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Quote:
Originally Posted by midlifesailor View Post
How is the boat at anyway at fault in this?

If you don't like the trend in boat design (I don't, especially Deck Saloon designs) then don't by one, but there is really no reason this boat couldn't have safely completed the voyage it was on.

It seems to have proven it was, as boats usually are, able to withstand more than its crew.
No doubt, except if it had lost it's rudder...

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post #355 of 636 Old 12-13-2010
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I've been really hesitant to weigh in because of my level of experience. But a couple of things keep floating up in my mind.

1 - Preparation; knowing as much as possible about local conditions along the route in places and conditions where you could/couldn't bail out.

2 - Having a schedule. I've always read that you shouldn't have a schedule but should always let the weather dictate your go-no-go decisions. Would this captain in this boat have normally sailed with this forecast if not for the rally schedule? Or would he have waited for a weather window that would have allowed him to make the trip in more benign conditions?

3 - How experienced was the captain sailing offshore in these kinds of conditions?

I'm not ready to say that this Beneteau shouldn't have been out there. I'm guessing similar boats completed the rally.

So maybe a question to be asked is what was different aboard Rule 62 compared to other production boats that did complete the rally? As several others have said it's likely to be a list of things, not just one thing. Also as others have said I'd like to hear the captain's account of what happened. I think there are lessons to be learned from reading it.

Jim

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post #356 of 636 Old 12-13-2010
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Quote:
Originally Posted by midlifesailor View Post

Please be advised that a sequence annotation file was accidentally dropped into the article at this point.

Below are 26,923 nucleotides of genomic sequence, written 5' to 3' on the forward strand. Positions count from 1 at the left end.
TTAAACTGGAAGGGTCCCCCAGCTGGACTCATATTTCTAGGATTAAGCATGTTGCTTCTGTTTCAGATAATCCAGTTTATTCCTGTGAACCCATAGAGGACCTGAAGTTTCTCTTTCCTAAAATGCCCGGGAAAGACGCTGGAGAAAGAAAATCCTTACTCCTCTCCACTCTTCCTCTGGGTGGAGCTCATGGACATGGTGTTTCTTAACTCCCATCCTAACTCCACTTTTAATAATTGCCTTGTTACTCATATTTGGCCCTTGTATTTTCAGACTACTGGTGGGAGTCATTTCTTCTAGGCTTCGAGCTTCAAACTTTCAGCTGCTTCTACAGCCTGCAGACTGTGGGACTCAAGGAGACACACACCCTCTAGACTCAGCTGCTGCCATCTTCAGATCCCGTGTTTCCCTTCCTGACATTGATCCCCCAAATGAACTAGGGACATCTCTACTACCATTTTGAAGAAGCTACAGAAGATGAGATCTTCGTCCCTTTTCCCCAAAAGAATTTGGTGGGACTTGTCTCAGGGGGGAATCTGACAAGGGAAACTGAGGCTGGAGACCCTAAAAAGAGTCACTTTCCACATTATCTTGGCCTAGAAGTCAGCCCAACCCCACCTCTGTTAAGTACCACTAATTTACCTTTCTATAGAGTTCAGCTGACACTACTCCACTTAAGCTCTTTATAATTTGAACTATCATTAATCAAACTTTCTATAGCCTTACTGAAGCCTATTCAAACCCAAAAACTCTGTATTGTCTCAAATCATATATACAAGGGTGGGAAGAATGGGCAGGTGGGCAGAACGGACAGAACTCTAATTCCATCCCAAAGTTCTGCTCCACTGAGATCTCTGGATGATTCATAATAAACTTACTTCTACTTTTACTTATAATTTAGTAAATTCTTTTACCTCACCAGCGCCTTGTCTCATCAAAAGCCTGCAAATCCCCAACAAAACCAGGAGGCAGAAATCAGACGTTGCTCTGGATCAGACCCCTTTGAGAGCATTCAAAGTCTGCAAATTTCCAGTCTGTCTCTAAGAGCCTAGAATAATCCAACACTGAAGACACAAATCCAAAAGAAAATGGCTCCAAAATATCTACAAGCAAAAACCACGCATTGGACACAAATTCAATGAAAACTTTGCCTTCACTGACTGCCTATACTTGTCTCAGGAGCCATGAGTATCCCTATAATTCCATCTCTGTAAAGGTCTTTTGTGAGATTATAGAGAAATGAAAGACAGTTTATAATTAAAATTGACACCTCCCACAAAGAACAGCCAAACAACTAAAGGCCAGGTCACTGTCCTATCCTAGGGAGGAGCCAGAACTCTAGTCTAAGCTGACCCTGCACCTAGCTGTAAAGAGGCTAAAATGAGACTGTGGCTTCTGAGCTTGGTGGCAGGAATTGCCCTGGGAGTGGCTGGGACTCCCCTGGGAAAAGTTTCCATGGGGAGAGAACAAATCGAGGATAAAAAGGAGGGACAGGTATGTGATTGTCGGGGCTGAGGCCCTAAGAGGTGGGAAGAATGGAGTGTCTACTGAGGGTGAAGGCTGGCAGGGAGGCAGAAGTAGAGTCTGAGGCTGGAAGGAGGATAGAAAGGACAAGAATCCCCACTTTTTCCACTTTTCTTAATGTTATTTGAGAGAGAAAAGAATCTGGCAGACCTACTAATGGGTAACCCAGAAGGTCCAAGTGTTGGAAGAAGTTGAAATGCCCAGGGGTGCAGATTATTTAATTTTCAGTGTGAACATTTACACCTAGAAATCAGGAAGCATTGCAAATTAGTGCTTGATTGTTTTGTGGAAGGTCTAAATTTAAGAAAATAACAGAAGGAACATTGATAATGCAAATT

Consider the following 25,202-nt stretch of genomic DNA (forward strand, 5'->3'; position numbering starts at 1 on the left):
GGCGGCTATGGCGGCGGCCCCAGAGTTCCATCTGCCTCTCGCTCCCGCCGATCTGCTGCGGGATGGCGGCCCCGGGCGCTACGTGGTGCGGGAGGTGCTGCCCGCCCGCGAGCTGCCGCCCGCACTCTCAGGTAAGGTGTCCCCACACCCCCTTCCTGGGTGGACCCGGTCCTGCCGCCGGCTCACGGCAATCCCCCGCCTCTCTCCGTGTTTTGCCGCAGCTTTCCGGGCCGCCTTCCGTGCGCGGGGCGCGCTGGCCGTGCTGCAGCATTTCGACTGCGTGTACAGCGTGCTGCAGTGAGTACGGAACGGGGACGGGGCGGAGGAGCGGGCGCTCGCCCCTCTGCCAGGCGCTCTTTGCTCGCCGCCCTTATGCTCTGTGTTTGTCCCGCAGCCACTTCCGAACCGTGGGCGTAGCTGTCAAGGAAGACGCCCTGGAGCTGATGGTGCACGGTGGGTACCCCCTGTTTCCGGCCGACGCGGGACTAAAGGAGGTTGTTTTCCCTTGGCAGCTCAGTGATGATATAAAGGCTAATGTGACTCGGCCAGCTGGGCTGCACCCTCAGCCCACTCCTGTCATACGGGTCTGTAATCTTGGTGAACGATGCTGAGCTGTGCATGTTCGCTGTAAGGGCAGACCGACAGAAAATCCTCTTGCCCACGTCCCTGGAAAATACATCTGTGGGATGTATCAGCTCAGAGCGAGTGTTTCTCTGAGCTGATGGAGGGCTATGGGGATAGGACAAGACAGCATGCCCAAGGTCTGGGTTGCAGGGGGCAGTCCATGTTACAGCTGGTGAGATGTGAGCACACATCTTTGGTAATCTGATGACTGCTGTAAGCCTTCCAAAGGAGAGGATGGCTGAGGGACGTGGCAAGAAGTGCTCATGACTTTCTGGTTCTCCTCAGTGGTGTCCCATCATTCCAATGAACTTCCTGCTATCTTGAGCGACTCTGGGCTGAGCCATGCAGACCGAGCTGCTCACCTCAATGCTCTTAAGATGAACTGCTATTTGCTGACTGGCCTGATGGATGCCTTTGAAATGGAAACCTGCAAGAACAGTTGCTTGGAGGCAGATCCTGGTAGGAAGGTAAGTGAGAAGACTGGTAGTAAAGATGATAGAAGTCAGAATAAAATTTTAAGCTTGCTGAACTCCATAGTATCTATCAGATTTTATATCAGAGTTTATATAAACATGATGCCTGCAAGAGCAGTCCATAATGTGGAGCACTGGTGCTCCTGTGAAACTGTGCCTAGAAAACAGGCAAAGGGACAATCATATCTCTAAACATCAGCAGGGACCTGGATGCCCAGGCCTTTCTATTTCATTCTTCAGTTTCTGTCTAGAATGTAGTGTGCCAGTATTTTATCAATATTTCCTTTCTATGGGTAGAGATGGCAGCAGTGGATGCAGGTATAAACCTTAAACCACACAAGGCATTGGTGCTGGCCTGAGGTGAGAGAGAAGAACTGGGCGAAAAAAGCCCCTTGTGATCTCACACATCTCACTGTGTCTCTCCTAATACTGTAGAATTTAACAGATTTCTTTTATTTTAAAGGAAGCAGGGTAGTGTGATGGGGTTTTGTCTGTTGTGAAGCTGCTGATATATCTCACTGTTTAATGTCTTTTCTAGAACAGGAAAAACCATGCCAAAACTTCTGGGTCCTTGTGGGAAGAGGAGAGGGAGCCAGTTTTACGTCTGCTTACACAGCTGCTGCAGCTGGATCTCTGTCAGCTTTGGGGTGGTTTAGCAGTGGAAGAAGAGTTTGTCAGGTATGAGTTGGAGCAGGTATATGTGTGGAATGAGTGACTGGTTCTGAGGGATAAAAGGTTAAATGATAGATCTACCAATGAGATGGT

How is the boat at anyway at fault in this?
I think his main point was that the boat design may have contributed to fatigue, exposure, and seasickness, and that those things may have then impaired the captain's judgement after several days at sea.


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post #357 of 636 Old 12-13-2010
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Quote:
Originally Posted by JonEisberg View Post
Based on the pics Skip posted, the instrumentation is Raymarine.

Anyone sailing the Bahamas that relies on Raymarine Chartplotters that take Navionics chips is in for a big surprise. There are many errors in their chip. I have corresponded with Navionics pointing out the errors. They put out a new chip that was worse than the old one as they had to remove some "borrowed" material. They refuse to buy Explorer Chart data so their chips remain the worst ones going. Full of errors.

Rick I
Toronto in summer, Bahamas in winter.

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post #358 of 636 Old 12-13-2010
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nothing being cruel about an idiot who kill somebody by mere incompetence.
I find your Monday-morning quarterbacking and name-calling insensitive, at the very least!
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post #359 of 636 Old 12-13-2010
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Quote:
Originally Posted by RhythmDoctor View Post
I think his main point was that the boat design may have contributed to fatigue, exposure, and seasickness, and that those things may have then impaired the captain's judgement after several days at sea.
The crews of Swan's aren't immune from that stuff either, but the point is taken.

My point is many, many similar boats, some arguably less capable, completed the trip from Norfolk to Tortola unscathed, with safe and happy crews.

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post #360 of 636 Old 12-13-2010
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The whole lifejacket issue is something I'd like some feedback on. We don't know the type of PFD that Laura was wearing so this may not pertain at all to this case, but this tragic event is something that makes me 2nd-guess the inflatable harness PFD's. If the inflatable tube were to get punctured by rigging of the boat if you're thrown/rolled or by some other hardware that got into the water from the boat, or by a reef, then it woud deflate and be useless. In circumstances like this, it drives home the point - for me, at least - to get a bonafide Type I PFD for offshore passages.

We used inflatable harnesses for our cruise to the Bahamas and back. Upon arriving home, we decided to inflate it and show some folks how it worked. We yanked the manual cord - and nothing happened. Nothing at all.

I remain skeptical but would welcome others' experiences.